It’s an exciting time when it’s time for your baby to begin eating solid foods. Using the high chair, getting those “first foods” caught on film and buying all sorts of fun baby foods are milestones that parents look forward to. In this day and age, you’ll find many parents avoiding that last step and either making their own baby purees or using a method called Baby Led Weaning. In simple terms, Baby Led Weaning, or BLW, is introducing your baby to solid foods by allowing them to self-feed soft foods instead of feeding purees using a spoon. It puts eating more in the hands of your baby and in many ways is much easier than using purees because you aren’t purchasing separate foods or having to make huge batches of purees. If Baby Led Weaning sounds like something you and your baby want to try, then continue reading for some basic tips!
1. Make Sure Your Baby Is Ready
The single most important part of starting Baby Led Weaning is making sure your baby is ready. They should be able to sit up unassisted and be able to grasp and hold objects. The American Academy of Pediatrics also recommends your infant be at least 6 months old, but you can also talk to your doctor about when starting solids is right for your family. Baby should also be interested in food (maybe they’re already trying to steal food from your plate), shows an ability to chew and can use their tongue to push objects out of their mouth.
2. Involve Them In Meal Times
Parents are models to their children right from infancy, so include your baby in family meal times. Show them how eating can be social and how everyone eats the same meal. Baby Led Weaning is a great way to prevent making separate “kid meals” for your children. Right from the start, your baby will eat what’s prepared!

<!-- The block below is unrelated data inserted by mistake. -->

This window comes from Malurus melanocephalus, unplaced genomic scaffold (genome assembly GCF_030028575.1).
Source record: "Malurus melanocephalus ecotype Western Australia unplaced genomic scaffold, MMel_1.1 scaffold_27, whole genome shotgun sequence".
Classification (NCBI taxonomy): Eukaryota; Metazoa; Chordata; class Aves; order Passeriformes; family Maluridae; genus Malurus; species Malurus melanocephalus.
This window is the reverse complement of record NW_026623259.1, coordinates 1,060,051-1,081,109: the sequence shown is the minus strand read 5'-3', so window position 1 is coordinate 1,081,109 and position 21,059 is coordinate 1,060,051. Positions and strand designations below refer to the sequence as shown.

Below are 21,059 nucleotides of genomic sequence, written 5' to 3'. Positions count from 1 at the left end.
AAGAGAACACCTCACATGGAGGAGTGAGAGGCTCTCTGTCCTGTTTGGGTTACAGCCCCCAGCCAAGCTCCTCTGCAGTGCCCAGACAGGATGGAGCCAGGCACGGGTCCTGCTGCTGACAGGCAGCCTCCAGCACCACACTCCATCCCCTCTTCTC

3. Start With Recommended BLW Foods
Foods that are soft in nature are great to start with for BLW. Think of fruits like bananas, avocados and super ripe melons. For veggies, you want to cook them until they can be easily smushed between your fingers, like carrots and sweet potatoes. Avoid firm foods like grapes and hot dogs, that can easily get lodged in little throats.
4. Less Is More
When your baby first starts experimenting with eating, be sure not to load their high chair tray with too much food. Just a few pieces will suffice until they get the hang of both eating and not throwing food. Less food on the tray means less distraction and more eating.
5. Cut Large (ish) Pieces
The temptation when feeding babies is to cut very small pieces to avoid choking hazards. However, with BLW, you are encouraging your child to self-feed and being able to pick up small pieces of a food can be difficult and frustrating. Try and cut slices that are large enough for little hands to grasp, but not so large they can be choked on. Cutting into thick strips or using a crinkle cutter has proven handy for many parents!
Since you are introducing solid foods, there is a greater risk of choking than if you were to go the puree route. However, if you prepare it appropriately and supervise as you should, your child should take to eating in no time. Even though you are not spooning food into your child’s mouth, you should always be present when they are eating, and taking note if you should cut pieces smaller the next go round. It seems like a no brainer, but it has to be said!
7. Avoid Waiting Until Your Baby Is Hangry To Eat
Just like an adult, a hungry baby is no fun to contend with. And learning a new skill while desperately trying to just eat? Near impossible for a baby. Try and give baby their regular nursing session or bottle feeding about an hour before meal times. That way, their attempts at self-feeding won’t be quite so frustrating and both mom and baby will be happy.